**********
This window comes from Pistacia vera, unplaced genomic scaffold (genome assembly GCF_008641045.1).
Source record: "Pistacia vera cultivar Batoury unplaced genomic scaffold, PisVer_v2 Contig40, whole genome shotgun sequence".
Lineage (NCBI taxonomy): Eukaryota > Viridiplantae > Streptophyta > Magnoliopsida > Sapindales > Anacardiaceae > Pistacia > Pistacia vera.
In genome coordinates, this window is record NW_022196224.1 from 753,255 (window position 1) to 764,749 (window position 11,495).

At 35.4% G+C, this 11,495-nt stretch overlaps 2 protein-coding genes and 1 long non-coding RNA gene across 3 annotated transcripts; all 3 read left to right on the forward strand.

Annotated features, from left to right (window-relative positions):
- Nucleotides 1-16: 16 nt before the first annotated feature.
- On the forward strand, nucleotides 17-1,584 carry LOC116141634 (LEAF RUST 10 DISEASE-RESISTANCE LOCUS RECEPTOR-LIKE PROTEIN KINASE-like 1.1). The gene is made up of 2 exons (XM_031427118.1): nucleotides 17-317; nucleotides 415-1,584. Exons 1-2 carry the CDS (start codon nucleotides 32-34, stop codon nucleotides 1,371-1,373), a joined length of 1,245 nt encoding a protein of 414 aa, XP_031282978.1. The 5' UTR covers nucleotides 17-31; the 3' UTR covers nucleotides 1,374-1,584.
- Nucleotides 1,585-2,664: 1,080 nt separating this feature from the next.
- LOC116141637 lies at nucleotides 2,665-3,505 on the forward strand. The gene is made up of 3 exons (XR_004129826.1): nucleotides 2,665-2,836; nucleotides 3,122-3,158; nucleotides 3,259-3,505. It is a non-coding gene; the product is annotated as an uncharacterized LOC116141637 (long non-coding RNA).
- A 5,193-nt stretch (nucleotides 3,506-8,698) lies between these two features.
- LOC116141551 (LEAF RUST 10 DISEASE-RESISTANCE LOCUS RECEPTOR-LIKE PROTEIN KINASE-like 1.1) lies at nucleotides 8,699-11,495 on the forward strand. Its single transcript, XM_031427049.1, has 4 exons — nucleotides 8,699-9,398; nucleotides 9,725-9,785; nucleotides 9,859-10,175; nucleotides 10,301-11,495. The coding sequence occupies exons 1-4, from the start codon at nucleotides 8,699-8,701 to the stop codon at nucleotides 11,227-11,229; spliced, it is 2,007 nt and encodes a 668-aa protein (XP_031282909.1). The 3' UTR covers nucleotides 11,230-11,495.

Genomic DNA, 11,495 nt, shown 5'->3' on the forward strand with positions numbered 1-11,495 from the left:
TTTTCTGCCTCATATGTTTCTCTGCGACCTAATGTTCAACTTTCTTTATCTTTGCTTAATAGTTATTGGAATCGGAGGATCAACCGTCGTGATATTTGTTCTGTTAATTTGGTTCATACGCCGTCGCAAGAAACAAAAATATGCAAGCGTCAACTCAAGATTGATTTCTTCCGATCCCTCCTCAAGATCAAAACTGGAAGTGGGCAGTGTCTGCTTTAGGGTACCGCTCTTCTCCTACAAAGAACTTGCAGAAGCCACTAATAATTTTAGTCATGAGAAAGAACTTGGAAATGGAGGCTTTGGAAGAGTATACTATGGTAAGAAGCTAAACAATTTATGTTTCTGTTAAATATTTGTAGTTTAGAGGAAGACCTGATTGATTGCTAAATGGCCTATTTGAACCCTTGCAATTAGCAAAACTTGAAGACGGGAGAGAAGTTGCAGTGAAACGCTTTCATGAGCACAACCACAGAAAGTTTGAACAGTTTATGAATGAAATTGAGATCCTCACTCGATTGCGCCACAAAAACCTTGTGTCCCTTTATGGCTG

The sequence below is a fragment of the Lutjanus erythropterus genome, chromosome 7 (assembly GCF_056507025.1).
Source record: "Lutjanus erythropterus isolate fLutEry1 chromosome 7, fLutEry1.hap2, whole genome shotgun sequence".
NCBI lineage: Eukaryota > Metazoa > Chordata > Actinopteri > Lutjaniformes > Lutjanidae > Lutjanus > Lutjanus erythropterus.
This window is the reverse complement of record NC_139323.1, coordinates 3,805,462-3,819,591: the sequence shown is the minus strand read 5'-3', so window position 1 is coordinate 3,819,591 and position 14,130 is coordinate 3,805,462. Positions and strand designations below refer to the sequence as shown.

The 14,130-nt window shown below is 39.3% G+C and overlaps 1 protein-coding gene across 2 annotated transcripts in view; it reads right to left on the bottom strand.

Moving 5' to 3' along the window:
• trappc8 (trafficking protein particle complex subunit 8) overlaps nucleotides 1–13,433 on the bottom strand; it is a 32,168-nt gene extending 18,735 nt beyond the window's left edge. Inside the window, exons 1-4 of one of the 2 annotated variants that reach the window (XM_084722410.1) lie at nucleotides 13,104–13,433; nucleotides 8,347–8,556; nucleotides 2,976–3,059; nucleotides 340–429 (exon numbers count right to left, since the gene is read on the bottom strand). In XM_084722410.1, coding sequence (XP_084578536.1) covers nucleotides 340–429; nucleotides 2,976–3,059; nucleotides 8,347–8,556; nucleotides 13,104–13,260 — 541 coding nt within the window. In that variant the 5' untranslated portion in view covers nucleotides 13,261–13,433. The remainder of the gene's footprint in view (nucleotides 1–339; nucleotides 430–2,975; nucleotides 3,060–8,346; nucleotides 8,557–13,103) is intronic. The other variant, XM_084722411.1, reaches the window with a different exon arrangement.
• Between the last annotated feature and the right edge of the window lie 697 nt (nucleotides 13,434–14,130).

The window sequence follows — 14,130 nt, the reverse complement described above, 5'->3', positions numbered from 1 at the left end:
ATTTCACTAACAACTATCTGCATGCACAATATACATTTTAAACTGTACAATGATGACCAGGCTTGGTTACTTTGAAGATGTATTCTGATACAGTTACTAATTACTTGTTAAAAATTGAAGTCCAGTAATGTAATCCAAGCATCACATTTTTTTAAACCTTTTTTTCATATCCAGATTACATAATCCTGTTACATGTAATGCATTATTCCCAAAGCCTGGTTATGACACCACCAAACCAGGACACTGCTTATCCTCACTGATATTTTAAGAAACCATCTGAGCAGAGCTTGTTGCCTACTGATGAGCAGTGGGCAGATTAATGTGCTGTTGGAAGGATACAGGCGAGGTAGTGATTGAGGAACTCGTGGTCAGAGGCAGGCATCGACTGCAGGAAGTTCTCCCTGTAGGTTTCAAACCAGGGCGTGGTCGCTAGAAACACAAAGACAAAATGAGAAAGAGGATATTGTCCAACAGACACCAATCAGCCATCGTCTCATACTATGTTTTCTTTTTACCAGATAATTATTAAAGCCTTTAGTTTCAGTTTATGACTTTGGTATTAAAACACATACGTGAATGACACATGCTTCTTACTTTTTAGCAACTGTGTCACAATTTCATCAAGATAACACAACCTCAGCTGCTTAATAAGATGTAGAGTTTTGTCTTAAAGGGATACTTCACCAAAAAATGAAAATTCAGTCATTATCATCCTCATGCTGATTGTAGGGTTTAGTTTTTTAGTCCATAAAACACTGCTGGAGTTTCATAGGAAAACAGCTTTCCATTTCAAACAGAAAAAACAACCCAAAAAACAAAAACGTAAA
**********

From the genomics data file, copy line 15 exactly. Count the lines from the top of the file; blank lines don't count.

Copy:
The sequence below is a fragment of the Lutjanus erythropterus genome, chromosome 7 (assembly GCF_056507025.1).